By Cliff Bellamy
DURHAM — Remember the 1990s? Knowledge of the decade might help you navigate the first problem-solving game at Bull City Escape, but immersion in the decade is not necessary to participate in the game, said Alice Cheung, owner of the business that opens Friday, June 5 at 711 Iredell St. in the Ninth Street business district.
Teams of two to six people get 60 minutes to search clues, solve puzzles and look for codes to the key that will allow them to escape from the room. The theme of the first game is the 1990s, and the space has paraphernalia from the decade — Furbies, calendars and magazines from the decade, posters of Boys II Men and the Spice Girls, and videos of “Independence Day,” “Sleepless in Seattle” and other movies from the era.
Bull City Escape (bullcityescape.com) describes itself as “an interactive, real-life escape game,” recommended for families, companies and groups, and puzzle enthusiasts. Participants can solve the escape puzzles as a team-building exercise, or just for fun.
Cheung played her first escape game about a year ago, and “I loved it immediately,” she said. She has played games in spaces in different cities, all with varied themes — a pirate theme in San Francisco, an office theme in Philadelphia, a warehouse theme in Birmingham.
As she played the games, she began wondering, “If I designed it, what would I do differently?” and the idea for Bull City Escape emerged.
Cheung keeps a notebook with her in which she brainstorms ideas for puzzles and future themes. Future escape room themes might be a mad scientist scenario, or a combination murder mystery with a “Downton Abbey” feel, Cheung said.
Cheung, who will mark her second year in Durham this summer, thinks Durham is an ideal fit for this kind of business and activity. There’s “such a quirky and brainy population here. They’re so open to new ideas,” Cheung said. She has lived in different cities, but “no place has felt like home quicker than Durham.”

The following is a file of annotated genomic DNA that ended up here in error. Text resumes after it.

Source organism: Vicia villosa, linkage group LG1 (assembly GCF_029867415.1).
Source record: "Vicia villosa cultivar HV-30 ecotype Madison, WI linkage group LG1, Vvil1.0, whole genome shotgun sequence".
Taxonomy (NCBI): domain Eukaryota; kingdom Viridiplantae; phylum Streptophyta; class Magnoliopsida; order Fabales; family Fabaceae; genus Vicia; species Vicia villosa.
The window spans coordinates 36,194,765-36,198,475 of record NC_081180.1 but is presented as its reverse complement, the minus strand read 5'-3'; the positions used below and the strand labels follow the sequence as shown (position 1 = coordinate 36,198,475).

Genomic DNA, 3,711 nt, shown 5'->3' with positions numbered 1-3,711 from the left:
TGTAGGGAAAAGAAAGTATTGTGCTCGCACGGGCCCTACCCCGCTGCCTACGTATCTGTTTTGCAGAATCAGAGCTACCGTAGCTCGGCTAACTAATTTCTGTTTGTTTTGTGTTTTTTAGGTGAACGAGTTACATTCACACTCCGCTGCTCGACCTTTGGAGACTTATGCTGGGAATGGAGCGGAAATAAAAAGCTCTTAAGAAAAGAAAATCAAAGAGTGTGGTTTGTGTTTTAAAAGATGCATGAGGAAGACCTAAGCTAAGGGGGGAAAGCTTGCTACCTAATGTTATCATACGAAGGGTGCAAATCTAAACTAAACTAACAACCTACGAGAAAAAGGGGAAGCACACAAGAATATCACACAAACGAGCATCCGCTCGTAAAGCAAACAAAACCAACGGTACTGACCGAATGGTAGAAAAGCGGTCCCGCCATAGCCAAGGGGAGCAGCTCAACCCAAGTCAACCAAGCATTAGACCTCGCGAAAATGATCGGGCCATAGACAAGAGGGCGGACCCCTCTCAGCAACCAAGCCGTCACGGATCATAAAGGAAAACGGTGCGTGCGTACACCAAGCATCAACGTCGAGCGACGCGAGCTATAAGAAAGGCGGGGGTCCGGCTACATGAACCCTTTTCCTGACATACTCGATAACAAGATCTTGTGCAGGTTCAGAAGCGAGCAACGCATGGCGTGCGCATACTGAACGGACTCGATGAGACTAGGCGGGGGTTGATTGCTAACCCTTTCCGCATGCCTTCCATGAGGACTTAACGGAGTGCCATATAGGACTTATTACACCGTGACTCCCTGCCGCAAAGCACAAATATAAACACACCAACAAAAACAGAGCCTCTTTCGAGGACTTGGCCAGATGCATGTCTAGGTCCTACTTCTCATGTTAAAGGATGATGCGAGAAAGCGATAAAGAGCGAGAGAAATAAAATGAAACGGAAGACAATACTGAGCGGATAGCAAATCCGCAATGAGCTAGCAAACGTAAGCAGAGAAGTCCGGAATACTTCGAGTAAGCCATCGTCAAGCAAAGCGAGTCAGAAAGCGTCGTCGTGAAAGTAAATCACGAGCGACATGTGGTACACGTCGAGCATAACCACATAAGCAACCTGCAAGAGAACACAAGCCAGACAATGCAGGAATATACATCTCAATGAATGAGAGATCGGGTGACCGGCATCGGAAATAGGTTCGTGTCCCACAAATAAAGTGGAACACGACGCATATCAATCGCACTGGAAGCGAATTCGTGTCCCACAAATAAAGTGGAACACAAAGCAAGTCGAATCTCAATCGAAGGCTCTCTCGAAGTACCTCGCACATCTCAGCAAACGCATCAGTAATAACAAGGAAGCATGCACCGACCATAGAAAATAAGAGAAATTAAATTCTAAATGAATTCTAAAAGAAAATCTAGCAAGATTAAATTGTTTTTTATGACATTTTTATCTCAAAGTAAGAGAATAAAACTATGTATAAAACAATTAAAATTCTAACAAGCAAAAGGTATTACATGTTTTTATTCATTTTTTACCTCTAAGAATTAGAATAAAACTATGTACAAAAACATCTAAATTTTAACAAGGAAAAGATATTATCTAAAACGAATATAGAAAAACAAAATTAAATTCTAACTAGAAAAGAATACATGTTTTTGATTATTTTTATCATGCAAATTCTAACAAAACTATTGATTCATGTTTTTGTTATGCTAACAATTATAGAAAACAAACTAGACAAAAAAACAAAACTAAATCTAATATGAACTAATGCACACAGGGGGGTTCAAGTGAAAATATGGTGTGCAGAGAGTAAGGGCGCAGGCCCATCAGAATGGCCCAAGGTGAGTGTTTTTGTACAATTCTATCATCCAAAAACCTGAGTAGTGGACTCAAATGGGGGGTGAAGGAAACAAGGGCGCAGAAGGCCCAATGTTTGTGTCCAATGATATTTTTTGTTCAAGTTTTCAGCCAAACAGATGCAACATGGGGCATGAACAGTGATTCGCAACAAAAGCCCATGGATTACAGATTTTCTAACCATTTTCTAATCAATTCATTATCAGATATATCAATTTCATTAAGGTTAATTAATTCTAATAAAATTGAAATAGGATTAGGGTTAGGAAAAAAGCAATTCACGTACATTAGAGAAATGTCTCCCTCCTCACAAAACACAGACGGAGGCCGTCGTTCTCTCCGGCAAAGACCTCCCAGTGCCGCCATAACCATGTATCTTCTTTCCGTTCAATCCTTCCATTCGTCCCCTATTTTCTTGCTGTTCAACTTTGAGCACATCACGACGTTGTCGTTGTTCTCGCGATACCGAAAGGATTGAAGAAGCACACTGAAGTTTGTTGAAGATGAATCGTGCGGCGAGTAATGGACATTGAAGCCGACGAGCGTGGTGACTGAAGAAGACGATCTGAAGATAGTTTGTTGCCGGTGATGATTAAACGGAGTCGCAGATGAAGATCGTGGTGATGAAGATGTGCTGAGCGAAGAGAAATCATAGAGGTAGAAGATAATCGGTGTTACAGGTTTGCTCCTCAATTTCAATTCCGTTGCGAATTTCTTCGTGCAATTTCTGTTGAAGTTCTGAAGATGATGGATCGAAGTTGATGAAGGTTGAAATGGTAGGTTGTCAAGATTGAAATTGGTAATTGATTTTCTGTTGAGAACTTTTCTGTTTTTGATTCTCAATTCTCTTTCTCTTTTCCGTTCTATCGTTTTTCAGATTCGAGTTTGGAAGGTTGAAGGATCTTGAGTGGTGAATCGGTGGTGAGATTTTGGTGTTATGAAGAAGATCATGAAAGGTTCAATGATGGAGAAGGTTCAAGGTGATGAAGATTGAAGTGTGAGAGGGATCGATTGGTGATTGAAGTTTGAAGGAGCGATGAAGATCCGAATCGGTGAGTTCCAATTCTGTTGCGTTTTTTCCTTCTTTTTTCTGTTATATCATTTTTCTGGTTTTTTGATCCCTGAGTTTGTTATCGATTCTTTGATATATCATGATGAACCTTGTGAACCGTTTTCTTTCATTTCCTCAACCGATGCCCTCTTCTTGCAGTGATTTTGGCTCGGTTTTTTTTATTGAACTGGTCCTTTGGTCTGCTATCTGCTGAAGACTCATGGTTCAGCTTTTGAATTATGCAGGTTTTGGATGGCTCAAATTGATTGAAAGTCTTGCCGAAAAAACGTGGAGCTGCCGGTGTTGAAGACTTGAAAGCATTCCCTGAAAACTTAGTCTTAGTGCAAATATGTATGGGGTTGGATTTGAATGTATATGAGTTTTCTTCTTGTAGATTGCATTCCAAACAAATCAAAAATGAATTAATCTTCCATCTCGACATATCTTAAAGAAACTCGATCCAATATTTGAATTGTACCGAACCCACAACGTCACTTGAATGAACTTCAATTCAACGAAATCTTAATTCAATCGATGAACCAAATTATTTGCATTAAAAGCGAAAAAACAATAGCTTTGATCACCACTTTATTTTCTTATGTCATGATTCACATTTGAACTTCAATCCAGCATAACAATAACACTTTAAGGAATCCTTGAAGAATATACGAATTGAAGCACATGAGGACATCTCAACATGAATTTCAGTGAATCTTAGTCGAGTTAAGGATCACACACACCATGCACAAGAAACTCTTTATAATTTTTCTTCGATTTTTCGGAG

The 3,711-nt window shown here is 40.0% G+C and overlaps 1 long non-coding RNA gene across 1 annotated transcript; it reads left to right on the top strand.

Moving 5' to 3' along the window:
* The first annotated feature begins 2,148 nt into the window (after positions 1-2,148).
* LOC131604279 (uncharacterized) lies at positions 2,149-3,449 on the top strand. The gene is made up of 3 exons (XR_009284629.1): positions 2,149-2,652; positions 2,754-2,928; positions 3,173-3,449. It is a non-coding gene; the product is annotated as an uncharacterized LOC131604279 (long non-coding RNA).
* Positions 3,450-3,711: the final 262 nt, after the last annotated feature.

She mentions The Scrap Exchange as one example of Durham’s creativity. She also credits American Underground for nurturing entrepreneurs, and the city’s support for small businesses.
Before opening the business, she attended seminars on small businesses at Durham Technical Community College, and worked closely with the non-profit Women’s Business Center of North Carolina-Durham, which she called an “incredible” resource for new businesses.
Bull City Escape’s Ninth Street area location was perfect. “I gave up square footage for location,” Cheung said of the space. “I love that we’re surrounded by small businesses.”
Employees at the Women’s Business Center helped her to test the escape room and game. Members of the center also will participate in a group-building game at the Friday opening. The game will be both a team-building exercise and a way to help Cheung grow her business, said Briles Johnson, executive director of the center. Johnson said she had never participated in this kind of game before, “which is another reason why it is very intriguing and exciting.”
Cheung studied psychology and education in school, and brings that knowledge to bear when designing puzzles and games. “All of the puzzles are designed for different kinds of intelligence, so everyone in the group can contribute something,” she said. “The most successful teams are the ones that bring those different kinds of intelligence” to the problems, she said.
People who want to play one of the games can show up individually, or as a group. Cheung recommends reserving a time on Bull City Escape website.
Cheung said she is open to talking to groups about new themes and game ideas. Looking ahead, one of her dreams is to have a larger space, and perhaps multiple themes in different spaces in Durham.
Escape games are “an immersive entertainment,” Cheung said. “You’re not just absorbing something from a screen. … You’re fully present with your team members and you’re working toward a goal” of solving the puzzle.